Is the Implementation of an Interprofessional Communication Smart Phone Application Associated With Improved Survival Among Critically Ill Surgical Patients?



      Patients admitted to intensive care units (ICUs) have high rates of mortality and morbidity. Improved communication between providers within ICUs may reduce morbidity. The goal of this study is to leverage a natural experiment of the temporally staggered implementation of a smart phone application for interprofessional communication to quantify the association with postoperative mortality and morbidity among critically ill surgical patients.


      We conducted an observational case-control study and utilized a difference-in-difference model to determine the impact of temporally staggered implementation of an interprofessional communication smart phone application on mortality, postoperative hyperglycemia, malnutrition, venous thromboembolism (VTE), and surgical site infections. Our study included patients who underwent surgical procedures and were admitted to the ICU at one of three hospitals (one academic medical center, hospital A, and two community hospitals, hospitals B and C) in a single health system between March 2018 and April 2021.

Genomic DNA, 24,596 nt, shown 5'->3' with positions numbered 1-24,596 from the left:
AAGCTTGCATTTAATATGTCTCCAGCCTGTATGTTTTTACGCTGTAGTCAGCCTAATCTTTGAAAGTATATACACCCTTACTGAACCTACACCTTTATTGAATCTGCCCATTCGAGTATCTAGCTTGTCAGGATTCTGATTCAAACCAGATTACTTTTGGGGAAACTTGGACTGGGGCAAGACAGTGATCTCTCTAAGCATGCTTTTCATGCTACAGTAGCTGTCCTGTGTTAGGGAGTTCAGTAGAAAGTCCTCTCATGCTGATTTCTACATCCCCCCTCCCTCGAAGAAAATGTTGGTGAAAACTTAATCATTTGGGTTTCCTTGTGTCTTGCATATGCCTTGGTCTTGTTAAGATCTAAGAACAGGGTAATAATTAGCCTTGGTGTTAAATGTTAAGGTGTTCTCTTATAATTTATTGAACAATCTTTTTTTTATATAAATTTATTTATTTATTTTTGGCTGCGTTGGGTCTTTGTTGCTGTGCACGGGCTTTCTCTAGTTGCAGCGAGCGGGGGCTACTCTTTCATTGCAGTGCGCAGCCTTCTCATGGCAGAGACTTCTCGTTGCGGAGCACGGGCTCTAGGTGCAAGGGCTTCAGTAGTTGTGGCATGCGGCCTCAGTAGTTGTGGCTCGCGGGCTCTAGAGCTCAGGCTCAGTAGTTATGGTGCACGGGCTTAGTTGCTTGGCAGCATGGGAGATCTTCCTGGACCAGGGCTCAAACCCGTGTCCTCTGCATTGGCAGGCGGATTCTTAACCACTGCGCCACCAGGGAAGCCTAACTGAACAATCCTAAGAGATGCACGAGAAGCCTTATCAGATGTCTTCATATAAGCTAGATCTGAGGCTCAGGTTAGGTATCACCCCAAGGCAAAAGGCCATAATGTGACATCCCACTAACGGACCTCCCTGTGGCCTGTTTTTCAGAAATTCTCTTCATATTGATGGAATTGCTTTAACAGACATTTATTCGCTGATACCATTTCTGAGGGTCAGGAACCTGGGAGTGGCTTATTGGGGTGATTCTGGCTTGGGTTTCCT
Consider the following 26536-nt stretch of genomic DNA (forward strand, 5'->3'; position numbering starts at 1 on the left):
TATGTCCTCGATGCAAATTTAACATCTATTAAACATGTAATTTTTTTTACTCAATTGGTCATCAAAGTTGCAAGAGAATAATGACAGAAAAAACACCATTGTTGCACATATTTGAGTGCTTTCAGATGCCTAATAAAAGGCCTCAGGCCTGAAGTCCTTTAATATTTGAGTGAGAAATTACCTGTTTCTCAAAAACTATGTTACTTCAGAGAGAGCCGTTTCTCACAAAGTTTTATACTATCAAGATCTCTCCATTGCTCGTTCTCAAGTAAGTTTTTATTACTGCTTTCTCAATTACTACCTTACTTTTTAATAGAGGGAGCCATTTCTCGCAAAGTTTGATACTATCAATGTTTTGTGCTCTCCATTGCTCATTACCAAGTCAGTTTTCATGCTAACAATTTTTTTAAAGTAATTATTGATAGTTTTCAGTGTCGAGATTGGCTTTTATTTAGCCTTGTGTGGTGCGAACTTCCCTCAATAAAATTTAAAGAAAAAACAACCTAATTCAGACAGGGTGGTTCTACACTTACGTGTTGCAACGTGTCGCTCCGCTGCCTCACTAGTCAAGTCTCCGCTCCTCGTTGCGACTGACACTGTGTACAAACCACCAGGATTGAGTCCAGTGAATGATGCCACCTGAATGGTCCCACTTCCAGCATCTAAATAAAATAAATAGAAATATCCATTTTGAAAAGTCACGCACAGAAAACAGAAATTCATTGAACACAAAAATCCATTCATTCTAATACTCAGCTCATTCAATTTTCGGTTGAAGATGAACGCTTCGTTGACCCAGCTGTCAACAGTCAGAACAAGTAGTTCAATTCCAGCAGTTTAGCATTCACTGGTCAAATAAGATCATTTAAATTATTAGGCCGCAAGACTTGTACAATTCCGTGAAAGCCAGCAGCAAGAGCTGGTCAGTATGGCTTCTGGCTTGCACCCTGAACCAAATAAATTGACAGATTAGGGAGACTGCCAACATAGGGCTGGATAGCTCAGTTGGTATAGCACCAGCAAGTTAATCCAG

Our cohort consisted of 1457 patients, of which 1174 were hospitalized at hospital A and 283 at hospitals B and C. In the full cohort, 80 (5.6%) patients died during ICU admission. Difference-in-difference analysis demonstrated a relative difference in mortality of 4.8% [1.1%-8.5%] (P = 0.04) at hospitals B and C compared to hospital A after the implementation of the application. Our model demonstrated a 2.5% difference in VTEs [1.1%-3.8%], P = 0.03. There were no significant reductions in hyperglycemia, malnutrition, or surgical site infection.


      The implementation of an interprofessional communication smart phone application is associated with reduced mortality and VTE incidence among critically ill surgical patients across three diverse hospitals.


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